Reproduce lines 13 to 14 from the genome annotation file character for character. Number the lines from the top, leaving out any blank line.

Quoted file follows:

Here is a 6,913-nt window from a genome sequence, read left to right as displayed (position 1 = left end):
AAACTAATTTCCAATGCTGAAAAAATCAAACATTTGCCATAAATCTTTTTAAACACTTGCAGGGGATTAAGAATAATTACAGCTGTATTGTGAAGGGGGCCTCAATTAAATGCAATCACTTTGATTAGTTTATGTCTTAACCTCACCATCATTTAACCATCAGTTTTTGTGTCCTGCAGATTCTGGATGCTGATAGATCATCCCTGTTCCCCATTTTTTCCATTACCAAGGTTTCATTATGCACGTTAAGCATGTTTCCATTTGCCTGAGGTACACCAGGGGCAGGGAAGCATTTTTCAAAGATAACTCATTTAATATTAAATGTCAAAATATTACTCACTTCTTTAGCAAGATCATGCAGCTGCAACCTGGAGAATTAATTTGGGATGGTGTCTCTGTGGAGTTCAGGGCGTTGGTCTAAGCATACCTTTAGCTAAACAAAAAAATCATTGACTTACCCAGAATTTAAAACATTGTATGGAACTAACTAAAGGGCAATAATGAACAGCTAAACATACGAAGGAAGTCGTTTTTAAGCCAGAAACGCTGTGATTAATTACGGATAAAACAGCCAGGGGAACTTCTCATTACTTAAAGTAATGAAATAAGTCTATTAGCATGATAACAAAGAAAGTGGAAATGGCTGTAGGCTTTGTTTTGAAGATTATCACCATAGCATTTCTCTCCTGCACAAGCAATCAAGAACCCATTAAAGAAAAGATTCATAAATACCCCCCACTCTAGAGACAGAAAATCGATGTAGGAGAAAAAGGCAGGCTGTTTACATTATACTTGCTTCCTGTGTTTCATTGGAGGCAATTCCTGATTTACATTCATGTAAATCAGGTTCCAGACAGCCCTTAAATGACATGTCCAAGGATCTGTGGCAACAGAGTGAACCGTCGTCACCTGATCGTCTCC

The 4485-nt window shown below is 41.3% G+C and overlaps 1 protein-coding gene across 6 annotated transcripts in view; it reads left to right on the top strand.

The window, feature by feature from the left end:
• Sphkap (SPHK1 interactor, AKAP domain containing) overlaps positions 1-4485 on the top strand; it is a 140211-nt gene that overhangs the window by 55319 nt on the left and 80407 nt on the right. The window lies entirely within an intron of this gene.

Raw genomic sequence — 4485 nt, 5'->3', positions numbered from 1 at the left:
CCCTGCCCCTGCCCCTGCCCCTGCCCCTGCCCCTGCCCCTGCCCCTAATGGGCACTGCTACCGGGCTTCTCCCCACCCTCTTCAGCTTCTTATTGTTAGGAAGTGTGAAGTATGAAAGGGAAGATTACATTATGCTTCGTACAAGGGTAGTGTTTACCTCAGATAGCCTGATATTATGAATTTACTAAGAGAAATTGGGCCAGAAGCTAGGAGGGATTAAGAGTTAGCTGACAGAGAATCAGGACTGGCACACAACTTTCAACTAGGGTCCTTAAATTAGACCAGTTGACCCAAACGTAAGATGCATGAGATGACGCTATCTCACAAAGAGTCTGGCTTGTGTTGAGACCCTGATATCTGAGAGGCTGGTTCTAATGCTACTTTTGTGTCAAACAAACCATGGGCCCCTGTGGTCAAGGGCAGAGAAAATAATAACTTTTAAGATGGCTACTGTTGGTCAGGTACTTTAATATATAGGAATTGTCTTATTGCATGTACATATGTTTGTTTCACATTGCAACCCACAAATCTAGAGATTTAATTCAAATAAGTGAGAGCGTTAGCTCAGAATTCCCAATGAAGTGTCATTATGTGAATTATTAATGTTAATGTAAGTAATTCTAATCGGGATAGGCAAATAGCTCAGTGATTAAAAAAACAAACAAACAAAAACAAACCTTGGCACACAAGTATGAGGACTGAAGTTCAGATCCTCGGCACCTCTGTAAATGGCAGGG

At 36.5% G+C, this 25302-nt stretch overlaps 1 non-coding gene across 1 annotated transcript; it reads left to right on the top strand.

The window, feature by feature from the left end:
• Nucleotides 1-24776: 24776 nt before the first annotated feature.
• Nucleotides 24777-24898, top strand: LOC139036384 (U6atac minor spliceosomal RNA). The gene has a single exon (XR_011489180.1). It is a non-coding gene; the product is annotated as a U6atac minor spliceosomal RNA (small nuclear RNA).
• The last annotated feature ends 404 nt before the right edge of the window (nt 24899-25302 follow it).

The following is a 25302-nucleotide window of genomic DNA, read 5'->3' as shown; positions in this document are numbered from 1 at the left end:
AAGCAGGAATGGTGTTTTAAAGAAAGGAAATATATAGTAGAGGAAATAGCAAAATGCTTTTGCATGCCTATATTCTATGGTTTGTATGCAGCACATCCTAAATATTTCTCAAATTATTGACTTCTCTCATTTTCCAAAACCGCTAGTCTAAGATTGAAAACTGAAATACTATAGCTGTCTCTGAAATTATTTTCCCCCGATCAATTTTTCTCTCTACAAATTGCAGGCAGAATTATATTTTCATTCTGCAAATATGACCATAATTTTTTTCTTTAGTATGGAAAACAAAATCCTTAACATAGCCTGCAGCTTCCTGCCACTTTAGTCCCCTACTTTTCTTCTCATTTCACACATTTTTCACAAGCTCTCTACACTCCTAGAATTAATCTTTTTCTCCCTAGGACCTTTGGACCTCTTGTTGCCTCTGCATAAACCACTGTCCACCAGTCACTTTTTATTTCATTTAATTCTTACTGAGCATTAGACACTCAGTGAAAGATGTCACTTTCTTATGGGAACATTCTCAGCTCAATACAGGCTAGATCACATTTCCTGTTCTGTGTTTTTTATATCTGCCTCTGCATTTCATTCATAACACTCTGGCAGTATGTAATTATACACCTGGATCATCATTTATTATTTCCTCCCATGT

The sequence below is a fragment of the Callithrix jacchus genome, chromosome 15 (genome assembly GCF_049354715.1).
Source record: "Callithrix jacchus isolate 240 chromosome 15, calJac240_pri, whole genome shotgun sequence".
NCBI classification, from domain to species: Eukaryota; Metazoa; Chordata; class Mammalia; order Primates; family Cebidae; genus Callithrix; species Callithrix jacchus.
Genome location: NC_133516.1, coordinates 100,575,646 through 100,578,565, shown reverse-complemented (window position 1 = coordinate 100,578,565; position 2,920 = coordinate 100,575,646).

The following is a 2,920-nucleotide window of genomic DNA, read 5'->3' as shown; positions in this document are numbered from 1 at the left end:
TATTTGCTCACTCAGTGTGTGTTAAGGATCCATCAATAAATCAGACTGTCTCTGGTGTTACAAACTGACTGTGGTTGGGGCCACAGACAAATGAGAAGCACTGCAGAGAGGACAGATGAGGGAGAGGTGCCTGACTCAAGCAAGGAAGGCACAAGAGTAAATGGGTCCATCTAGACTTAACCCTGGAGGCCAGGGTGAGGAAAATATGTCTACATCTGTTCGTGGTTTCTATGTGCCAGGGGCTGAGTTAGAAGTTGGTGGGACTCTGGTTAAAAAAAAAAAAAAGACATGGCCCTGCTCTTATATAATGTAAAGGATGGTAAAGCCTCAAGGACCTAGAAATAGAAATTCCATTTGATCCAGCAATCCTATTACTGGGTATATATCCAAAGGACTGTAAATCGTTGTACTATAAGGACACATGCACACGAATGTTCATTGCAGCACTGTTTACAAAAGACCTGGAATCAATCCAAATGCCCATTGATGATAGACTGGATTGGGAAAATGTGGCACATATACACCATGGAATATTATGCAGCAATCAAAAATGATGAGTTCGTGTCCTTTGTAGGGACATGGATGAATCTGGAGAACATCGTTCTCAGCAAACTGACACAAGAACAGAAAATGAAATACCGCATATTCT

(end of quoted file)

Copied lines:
The following is a 25302-nucleotide window of genomic DNA, read 5'->3' as shown; positions in this document are numbered from 1 at the left end:
AAGCAGGAATGGTGTTTTAAAGAAAGGAAATATATAGTAGAGGAAATAGCAAAATGCTTTTGCATGCCTATATTCTATGGTTTGTATGCAGCACATCCTAAATATTTCTCAAATTATTGACTTCTCTCATTTTCCAAAACCGCTAGTCTAAGATTGAAAACTGAAATACTATAGCTGTCTCTGAAATTATTTTCCCCCGATCAATTTTTCTCTCTACAAATTGCAGGCAGAATTATATTTTCATTCTGCAAATATGACCATAATTTTTTTCTTTAGTATGGAAAACAAAATCCTTAACATAGCCTGCAGCTTCCTGCCACTTTAGTCCCCTACTTTTCTTCTCATTTCACACATTTTTCACAAGCTCTCTACACTCCTAGAATTAATCTTTTTCTCCCTAGGACCTTTGGACCTCTTGTTGCCTCTGCATAAACCACTGTCCACCAGTCACTTTTTATTTCATTTAATTCTTACTGAGCATTAGACACTCAGTGAAAGATGTCACTTTCTTATGGGAACATTCTCAGCTCAATACAGGCTAGATCACATTTCCTGTTCTGTGTTTTTTATATCTGCCTCTGCATTTCATTCATAACACTCTGGCAGTATGTAATTATACACCTGGATCATCATTTATTATTTCCTCCCATGT